Senior Jasmynn Vang finds ways to prevail through Sickle Cell Disease
STORY BY KRISTI CORTEZ – EDITOR-IN-CHIEF
She was never like most children her age. Even though she was active and energetic, liked soccer and couldn’t stay away from mischief—something made her a little different from the rest. Senior Jasmynn Vang was born with Sickle-cell disease or Sickle-cell anemia.
Sickle-cell disease is a disease of the blood that causes cells to not contain enough oxygen. Instead of having full blood cells, Vang’s make more of a sickle or crescent moon shape—thus the name, sickle cell. Due to the lack of oxygen, SCD suffers such as Vang tend to experience shortness of breath caused from excessive physical activity, which puts them at more risk to pass out.
Because of this, Vang, who had always wanted to play soccer, could never play. She would constantly run out of breath from running—or basically just being a kid with her friends.
“I had always known I was born with Sickle-cell,” Vang said. “But when I was a kid, I didn’t really understand it. I just knew that I would get really tired really quickly, and I would have to take breaks a lot.”
Despite the fact that Vang had to pace herself in order to live a normal life, she has been very fortunate to have beaten the odds of Sickle-cell. Typically, most with SCD have a shorter life expectancy, but Vang has managed to maintain a very healthy lifestyle and has surpassed many people who have become victims of SCD.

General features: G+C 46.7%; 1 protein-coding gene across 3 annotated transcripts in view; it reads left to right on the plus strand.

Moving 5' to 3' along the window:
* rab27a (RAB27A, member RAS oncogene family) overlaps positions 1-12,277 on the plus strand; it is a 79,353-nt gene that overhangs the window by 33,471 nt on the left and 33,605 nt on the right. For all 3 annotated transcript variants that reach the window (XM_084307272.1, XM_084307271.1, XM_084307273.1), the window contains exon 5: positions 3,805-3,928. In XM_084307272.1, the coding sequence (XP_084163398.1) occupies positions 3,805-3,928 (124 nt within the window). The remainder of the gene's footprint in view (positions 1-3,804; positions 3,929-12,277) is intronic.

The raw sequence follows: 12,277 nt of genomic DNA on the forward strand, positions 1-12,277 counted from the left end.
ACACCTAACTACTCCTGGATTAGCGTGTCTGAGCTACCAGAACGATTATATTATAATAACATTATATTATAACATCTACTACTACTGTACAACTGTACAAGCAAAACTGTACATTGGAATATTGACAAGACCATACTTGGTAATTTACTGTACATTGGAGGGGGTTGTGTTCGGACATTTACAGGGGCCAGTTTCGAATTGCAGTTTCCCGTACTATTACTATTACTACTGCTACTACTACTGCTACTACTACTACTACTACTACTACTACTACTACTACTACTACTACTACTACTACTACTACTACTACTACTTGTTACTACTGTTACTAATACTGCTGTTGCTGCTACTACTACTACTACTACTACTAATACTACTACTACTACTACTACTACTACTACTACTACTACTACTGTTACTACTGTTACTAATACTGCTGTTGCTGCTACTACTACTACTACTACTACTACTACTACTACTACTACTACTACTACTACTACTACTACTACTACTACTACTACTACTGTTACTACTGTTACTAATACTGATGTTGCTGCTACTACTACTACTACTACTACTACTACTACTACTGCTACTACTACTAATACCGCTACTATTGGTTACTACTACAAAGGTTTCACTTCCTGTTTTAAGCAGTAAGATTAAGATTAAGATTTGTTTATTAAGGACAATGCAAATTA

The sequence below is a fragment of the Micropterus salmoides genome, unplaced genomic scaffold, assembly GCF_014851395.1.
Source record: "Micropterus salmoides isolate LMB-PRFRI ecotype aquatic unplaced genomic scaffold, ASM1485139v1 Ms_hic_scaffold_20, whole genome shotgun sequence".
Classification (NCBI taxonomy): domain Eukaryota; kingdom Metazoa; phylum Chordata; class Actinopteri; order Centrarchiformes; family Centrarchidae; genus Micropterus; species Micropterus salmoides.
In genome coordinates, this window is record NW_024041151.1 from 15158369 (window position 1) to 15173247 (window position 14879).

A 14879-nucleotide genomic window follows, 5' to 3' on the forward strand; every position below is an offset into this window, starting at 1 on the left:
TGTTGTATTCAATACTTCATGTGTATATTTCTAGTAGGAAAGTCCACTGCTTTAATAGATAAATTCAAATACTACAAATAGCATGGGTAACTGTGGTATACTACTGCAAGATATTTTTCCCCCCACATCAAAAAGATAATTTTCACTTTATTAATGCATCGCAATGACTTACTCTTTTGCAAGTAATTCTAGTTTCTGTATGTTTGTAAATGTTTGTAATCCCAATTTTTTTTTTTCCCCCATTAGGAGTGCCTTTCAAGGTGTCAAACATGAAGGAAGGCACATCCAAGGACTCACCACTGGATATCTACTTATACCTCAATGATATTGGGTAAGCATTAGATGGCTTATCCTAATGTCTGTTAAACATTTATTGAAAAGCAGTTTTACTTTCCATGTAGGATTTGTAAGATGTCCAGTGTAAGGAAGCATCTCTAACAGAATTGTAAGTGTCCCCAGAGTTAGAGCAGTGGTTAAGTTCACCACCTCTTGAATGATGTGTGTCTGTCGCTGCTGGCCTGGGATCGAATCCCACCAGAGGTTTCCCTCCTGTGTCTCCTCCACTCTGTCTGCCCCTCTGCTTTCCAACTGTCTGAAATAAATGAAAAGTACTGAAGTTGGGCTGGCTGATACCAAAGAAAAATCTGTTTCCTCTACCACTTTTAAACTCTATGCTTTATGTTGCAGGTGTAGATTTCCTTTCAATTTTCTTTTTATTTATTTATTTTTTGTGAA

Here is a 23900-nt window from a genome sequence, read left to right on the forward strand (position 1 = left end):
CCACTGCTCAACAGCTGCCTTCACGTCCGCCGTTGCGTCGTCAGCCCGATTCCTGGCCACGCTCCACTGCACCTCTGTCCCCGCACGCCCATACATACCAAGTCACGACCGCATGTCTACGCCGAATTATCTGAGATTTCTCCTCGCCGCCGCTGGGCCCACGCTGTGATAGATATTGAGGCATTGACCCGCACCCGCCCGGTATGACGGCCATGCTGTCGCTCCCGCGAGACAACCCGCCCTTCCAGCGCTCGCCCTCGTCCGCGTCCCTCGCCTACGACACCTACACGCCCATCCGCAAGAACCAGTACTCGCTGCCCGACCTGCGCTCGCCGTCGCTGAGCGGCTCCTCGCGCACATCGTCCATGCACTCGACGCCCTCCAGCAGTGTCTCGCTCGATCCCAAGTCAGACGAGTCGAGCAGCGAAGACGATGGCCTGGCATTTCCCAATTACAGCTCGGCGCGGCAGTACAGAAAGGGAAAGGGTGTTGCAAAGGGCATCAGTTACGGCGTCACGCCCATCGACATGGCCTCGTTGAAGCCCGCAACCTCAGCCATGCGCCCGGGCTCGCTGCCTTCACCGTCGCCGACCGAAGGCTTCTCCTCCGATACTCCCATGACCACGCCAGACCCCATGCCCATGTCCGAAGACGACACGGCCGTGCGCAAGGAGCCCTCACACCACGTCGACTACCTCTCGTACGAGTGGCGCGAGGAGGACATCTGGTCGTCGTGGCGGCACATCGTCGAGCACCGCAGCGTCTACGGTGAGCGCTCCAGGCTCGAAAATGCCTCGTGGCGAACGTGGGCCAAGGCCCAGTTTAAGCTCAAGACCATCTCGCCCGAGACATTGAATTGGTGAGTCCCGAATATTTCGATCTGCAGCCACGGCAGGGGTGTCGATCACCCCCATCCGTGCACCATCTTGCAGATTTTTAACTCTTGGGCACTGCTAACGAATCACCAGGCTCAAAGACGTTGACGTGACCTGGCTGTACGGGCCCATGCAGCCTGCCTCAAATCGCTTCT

At age 5, Vang was told by her doctors that she would probably only live to be about 16.
“I was sitting in the room when they told my mom,” Vang said. “I didn’t understand it at the time.
“I have a cousin who had Sickle-cell. He died when he was 8,” Vang said. “So I am very thankful that I have been able to take my medicine and gotten better. I hardly even notice my SCD anymore.”
Although Vang was not always allowed to play the sports she wanted to, she has found physical activities that don’t put her at too much risk. In her freshman and sophomore years, Vang cheered for the Cheer team on campus. She is also in her third year of dance class and danced for the Varsity Dance team this year.
“Cheer and dance have been great for me because they’re just enough for me to be involved in, but not too much to make me pass out,” Vang said. “I still get tired in dance, but I can usually find time to take a break and put my hands on my knees to catch my breath.”
Vang has not allowed her SCD to scare her or make her afraid of living life to the fullest. In fact, it is very apparent to all who watch her dance that Vang is not at all concerned with conserving her energy as she puts an animated face on and pumps up the crowd on the sidelines at a football game.
“The only thing that scares me is when I get sick,” Vang said. “People with Sickle-cell aren’t supposed to get to over a 101-degree fever. If we do, then we have to go to the hospital.”
However, Vang is confident that her friends and family will always be there to take care of her if anything unfortunate were to happen.
“My friends don’t really treat me any differently,” Vang said. “I tell them about my disease, but I don’t want them to worry about me. My mom has also always taken care of me so I really appreciate her for that.”
“Jasmine handles her Sickle Cell really well,” good friend senior Sharron Garcia said. “She’s very humble about it and doesn’t like to be pitied. She’s a really strong person.”
“I never notice Jasmine’s disease,” senior Ann Dang said. “She’s still her goofy self and she works hard everyday. It’s not a handicap fir her she just lives life like a normal kid.”
Vang has managed to make the best out of a situation that could have taken over her life.
“I try to just live life and not hold back,” Vang said. “I’m not cured, but I’ve become better.”